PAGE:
Video

Video AIDS Conference Welcomes Exciting Developments in HIV Treatment, Prevention

Significant strides have been made in recent years toward the treatment and prevention of HIV, the virus that causes AIDS. This year, at the International AIDS Conference, the AIDS community welcomed progress on a new pill that may prevent transmission of the deadly virus. VOA’s Anita Powell reports from Melbourne, Australia.
Video

Video Israel Targets Gaza Supply Tunnels

The Israeli military has launched a ground operation in Gaza to destroy the myriad tunnels that may have been used to smuggle weapons to Hamas. VOA's Zlatica Hoke reports that could mean more hardship for the people of Gaza, who obtain some of their essential supplies through these underground passages
Video

Video Researchers Target Low-Cost Avatar Technology

Scientists at the University of Southern California Institute for Creative Technologies say 3-dimensional representations could revolutionize social media. Elizabeth Lee has more from Los Angeles.
Video

Video IAEA: Iran Turns its Enriched Uranium Into Less Harmful Form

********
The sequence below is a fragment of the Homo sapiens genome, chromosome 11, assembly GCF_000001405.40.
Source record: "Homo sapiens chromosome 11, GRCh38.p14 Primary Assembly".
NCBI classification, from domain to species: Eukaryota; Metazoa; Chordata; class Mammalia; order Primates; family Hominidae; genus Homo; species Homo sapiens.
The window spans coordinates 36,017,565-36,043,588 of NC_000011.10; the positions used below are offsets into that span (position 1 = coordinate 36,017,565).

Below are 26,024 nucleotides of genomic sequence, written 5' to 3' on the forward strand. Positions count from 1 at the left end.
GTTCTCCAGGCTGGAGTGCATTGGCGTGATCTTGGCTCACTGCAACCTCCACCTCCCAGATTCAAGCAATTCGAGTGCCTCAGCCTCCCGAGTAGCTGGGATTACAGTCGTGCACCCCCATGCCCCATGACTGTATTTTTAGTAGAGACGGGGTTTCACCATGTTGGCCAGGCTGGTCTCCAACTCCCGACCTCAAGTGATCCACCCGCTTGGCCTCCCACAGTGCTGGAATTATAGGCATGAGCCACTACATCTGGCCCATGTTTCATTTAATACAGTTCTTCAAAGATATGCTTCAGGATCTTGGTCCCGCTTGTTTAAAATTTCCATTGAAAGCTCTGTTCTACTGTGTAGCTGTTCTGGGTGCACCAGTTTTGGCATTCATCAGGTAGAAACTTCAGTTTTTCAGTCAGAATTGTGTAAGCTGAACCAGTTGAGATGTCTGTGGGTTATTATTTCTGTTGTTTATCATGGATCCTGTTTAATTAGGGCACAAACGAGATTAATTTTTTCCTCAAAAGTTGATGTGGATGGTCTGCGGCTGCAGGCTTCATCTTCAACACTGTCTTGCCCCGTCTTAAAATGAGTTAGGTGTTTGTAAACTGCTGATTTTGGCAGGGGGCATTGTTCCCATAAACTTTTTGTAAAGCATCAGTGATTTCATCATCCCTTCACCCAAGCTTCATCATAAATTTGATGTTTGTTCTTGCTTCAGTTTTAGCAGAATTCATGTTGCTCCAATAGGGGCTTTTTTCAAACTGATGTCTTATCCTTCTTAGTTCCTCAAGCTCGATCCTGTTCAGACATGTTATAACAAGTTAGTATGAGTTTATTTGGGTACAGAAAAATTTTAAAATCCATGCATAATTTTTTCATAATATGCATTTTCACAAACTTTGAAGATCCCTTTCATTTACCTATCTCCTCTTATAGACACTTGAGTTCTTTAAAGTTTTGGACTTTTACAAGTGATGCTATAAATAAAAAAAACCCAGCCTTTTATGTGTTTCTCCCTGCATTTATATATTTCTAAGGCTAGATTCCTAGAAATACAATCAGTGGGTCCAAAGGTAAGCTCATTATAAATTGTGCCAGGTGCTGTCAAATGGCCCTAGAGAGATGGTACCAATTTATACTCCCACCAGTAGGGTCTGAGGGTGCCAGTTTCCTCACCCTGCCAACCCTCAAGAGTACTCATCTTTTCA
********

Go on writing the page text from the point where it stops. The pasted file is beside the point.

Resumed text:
Iran has converted its stockpiles of enriched uranium into a less dangerous form that is more difficult to use for nuclear weapons, according to the United Nations’ Atomic Energy Agency. The move complies with an interim deal reached with Western powers on Iran's nuclear program last year, in exchange for easing of sanctions. Henry Ridgwell reports for VOA from London.
Video

Video In Cambodia, HIV Diagnosis Brings Deadly Shame

Although HIV/AIDS is now a treatable condition, a positive diagnosis is still a life altering experience. In Cambodia, people living with HIV are often disowned by friends, family and the community. This humiliation can be unbearable. We bring you one Cambodian woman’s struggle to overcome a life tragedy and her own HIV positive diagnosis.

AppleAndroid